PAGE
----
January 26, 2023
If you’re part of a behavioral health organization, the year ahead presents critical deadlines for compliance with the 21st Century Cures Act. You face mounting pressure to rethink and redesign systems and workflows to meet a plethora of new legislative mandates, all with still-evolving timelines and rules. Understanding all the implications can be daunting.
Let’s explore what the 21st Century Cures Act seeks to accomplish, how it impacts your behavioral health company, providers, and patients , and how technology solutions you may already have in place—such as your electronic health record (EHR) and patient portal—can help you become compliant fast.
What is the 21st Century Cures Act?
To increase choice, access, and transparency for healthcare patients and providers, the U.S. Congress passed the 21st Century Cures Act in 2016. Industry leaders heralded this landmark legislation as a major step in empowering patients and providers to gain control of their medical information and healthcare decisions. It includes provisions to:
You might think of the 21st Century Cures Act and the Health Insurance Portability and Accountability Act (HIPAA) as two aspects of the same issue: how a patient’s protected health information (PHI) should be safeguarded, and how it should be securely shared.
Enacted in 1996, HIPAA aims to restrict PHI from being disclosed without the patient’s prior consent or knowledge.
By 2016, the healthcare industry had gone through a period of rapid digitization, Some twenty years later, many behavioral health organizations had already or were actively digitizing PHI and could make it securely accessible and shareable. Embracing the opportunities presented by technology adoption, the 21st Century Cures Act aims to empower patients to access their now-available data, by encouraging access to and exchange of electronic protected health information (EHI) to appropriate parties.
Two of the most critical issues for behavioral health companies and their providers to address that are outlined in the 21st Century Cures Act are information blocking and the systems interoperability required to ensure that information flows securely and freely as needed.
Information blocking happens when someone or a process or procedure interferes with the required access, exchange, or use of EHI. It can be an unintended consequence of the way you design a system or document a process. Information blocking can also be intentional. Examples of information blocking might be if your procedures make it difficult or impossible for a patient to access their EHI in a timely manner, or for other authorized providers to access a patient’s EHI. Covered EHI can include most data in a patient’s charts, including billing records, treatment plans and progress notes (note that there are eight exceptions to the information blocking rules).
To prevent information blocking, the 21st Century Cures Act rules emphasize improving technology interoperability so that patients, providers, and payers can all gain convenient, free, and appropriate access to EHI, regardless of where that EHI originates.
By sharing information in a meaningful way, you can support safer transitions of care, reduce waste, lower costs, and improve efficiencies. Whether facilitating payments or coordinating treatment across multiple providers, the integration of technology systems like EHRs, a patient portal, and other telehealth software has become an essential—and much needed— part of everyday healthcare operations. Technology integration improves quality of care by helping providers access the information they need to deliver safe, effective, patient-centered treatment. For patients, technology integration makes it easy to not only manage and coordinate care from a patient portal, but gives patients access to appointment information, asynchronous care tools, and session notes that can improve their care and health outcomes overall.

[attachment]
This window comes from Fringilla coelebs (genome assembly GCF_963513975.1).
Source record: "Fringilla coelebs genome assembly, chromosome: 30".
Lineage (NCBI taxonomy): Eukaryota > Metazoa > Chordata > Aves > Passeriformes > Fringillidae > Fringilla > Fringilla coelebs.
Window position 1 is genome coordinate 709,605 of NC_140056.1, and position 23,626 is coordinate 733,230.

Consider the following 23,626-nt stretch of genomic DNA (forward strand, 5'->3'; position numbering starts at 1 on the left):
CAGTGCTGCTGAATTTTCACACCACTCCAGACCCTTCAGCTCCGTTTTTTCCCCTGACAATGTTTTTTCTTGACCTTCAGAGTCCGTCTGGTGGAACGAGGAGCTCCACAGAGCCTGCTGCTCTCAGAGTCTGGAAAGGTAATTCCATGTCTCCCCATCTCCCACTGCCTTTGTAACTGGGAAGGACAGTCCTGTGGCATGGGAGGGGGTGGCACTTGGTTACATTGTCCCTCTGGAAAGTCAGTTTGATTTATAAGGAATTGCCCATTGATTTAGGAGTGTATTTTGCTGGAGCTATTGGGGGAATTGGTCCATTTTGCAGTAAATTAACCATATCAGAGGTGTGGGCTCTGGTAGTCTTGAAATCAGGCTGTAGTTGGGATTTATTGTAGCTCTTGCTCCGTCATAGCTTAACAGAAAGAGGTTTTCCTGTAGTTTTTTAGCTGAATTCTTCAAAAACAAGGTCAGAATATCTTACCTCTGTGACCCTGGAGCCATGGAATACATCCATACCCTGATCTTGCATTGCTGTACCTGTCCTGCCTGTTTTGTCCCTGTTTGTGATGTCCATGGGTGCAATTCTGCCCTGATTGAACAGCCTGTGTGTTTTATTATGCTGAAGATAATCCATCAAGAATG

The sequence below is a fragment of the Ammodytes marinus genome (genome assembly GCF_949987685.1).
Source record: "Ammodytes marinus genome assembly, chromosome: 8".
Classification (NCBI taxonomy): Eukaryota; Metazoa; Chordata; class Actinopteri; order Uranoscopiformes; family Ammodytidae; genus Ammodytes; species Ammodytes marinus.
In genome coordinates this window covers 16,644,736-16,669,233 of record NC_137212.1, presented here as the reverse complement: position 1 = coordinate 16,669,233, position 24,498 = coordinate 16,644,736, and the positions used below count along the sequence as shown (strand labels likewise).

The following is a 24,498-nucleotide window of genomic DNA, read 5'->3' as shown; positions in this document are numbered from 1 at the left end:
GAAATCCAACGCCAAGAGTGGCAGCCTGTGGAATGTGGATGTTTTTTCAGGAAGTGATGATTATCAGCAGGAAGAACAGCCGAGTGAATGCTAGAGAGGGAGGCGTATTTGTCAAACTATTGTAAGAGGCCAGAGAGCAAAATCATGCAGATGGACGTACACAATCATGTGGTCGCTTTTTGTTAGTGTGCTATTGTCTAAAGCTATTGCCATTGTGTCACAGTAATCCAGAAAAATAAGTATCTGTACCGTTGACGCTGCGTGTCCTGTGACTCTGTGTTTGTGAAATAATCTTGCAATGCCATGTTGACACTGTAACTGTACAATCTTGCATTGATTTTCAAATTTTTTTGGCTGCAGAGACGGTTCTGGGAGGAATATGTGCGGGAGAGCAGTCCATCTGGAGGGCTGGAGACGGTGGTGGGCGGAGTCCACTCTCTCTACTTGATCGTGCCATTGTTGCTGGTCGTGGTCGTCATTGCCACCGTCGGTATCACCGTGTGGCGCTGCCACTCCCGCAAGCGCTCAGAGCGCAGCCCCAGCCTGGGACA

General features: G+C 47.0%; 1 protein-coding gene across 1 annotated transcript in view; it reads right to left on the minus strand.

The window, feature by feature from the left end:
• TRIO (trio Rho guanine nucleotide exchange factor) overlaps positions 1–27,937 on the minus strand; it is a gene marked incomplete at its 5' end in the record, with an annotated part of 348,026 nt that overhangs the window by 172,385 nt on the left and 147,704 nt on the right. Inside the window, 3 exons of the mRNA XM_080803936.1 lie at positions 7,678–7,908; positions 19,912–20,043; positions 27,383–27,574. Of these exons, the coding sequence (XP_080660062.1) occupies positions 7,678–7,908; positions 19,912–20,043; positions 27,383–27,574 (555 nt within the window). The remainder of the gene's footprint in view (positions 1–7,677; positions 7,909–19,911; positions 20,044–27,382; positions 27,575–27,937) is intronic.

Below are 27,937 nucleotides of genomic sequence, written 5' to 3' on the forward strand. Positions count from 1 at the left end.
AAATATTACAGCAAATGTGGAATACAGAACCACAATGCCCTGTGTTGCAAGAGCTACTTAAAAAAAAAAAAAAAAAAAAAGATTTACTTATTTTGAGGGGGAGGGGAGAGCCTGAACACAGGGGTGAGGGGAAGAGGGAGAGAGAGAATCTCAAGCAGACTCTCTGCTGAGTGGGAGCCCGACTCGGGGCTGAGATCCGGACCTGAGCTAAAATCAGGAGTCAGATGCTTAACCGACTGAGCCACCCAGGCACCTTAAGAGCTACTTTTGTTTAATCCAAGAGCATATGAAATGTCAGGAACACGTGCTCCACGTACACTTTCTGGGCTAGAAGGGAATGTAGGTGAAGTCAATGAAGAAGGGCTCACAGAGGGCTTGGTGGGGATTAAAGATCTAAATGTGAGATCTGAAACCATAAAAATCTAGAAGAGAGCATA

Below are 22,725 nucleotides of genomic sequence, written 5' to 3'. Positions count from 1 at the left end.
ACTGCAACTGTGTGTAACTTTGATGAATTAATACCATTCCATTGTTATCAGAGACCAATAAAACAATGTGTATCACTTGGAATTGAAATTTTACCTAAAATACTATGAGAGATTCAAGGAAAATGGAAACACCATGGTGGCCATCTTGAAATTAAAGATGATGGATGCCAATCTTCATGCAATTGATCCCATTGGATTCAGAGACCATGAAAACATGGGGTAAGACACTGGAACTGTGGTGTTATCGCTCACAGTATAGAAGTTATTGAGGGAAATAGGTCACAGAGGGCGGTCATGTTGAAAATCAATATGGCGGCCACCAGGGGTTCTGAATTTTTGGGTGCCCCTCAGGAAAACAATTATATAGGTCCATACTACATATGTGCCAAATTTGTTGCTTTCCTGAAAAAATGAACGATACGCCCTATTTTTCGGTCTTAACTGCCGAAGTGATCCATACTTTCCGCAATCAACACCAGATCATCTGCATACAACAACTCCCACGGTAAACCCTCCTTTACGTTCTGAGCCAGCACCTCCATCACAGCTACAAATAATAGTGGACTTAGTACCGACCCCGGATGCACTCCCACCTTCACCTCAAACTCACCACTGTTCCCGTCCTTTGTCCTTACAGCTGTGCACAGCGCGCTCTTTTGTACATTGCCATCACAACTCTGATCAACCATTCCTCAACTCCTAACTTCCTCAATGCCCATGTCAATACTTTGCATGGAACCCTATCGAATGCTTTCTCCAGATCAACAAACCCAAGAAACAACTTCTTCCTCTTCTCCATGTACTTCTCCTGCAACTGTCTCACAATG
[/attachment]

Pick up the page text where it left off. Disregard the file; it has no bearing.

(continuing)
To meet compliance with the 21st Century Cures Act, as well as other mandates like the No Surprises Act, OnCall and Qualifacts work together to provide interoperable solutions across EHR, patient engagement, and telehealth needs. These solutions allow you to integrate your data and EHR with those of partner organizations such as labs, pharmacies, HIEs, and ACOs. Our robust framework of publicly available APIs meets the latest FHIR (Fast Healthcare Interoperability Resources) v4 standards and ONC Certified 2015 Edition, so you, your patients, and your payers can all gain secure access to read-only healthcare USCDI (United States Core Data for Interoperability) data via a smartphone app or other third-party platforms.
A white label patient portal goes beyond EHI access. It’s your behavioral company’s way of engaging patients across the continuum of care, evolving your delivery model, and growing your business. For example, your portal can enable patients to connect with providers through video, instant messaging, or other means to provide access outside of scheduled sessions and to deliver care through additional and engaging channels. Patients can use your white label patient portal to access educational materials that reinforce the work done in therapy appointments or group therapy sessions. We know that engaging patients outside of traditional appointments helps them remain connected to their providers and care, increasing the likelihood of program compliance and completion. It even means that patients experience better outcomes, making them more likely to remain in remission.
Learn more about how OnCall and Qualifacts can help you achieve 21st Century Cures Act compliance fast while improving your quality of care, elevating the patient experience, and boosting outcomes for your company. Book a call with our expert team at https://oncallhealth.com/book-a-call/.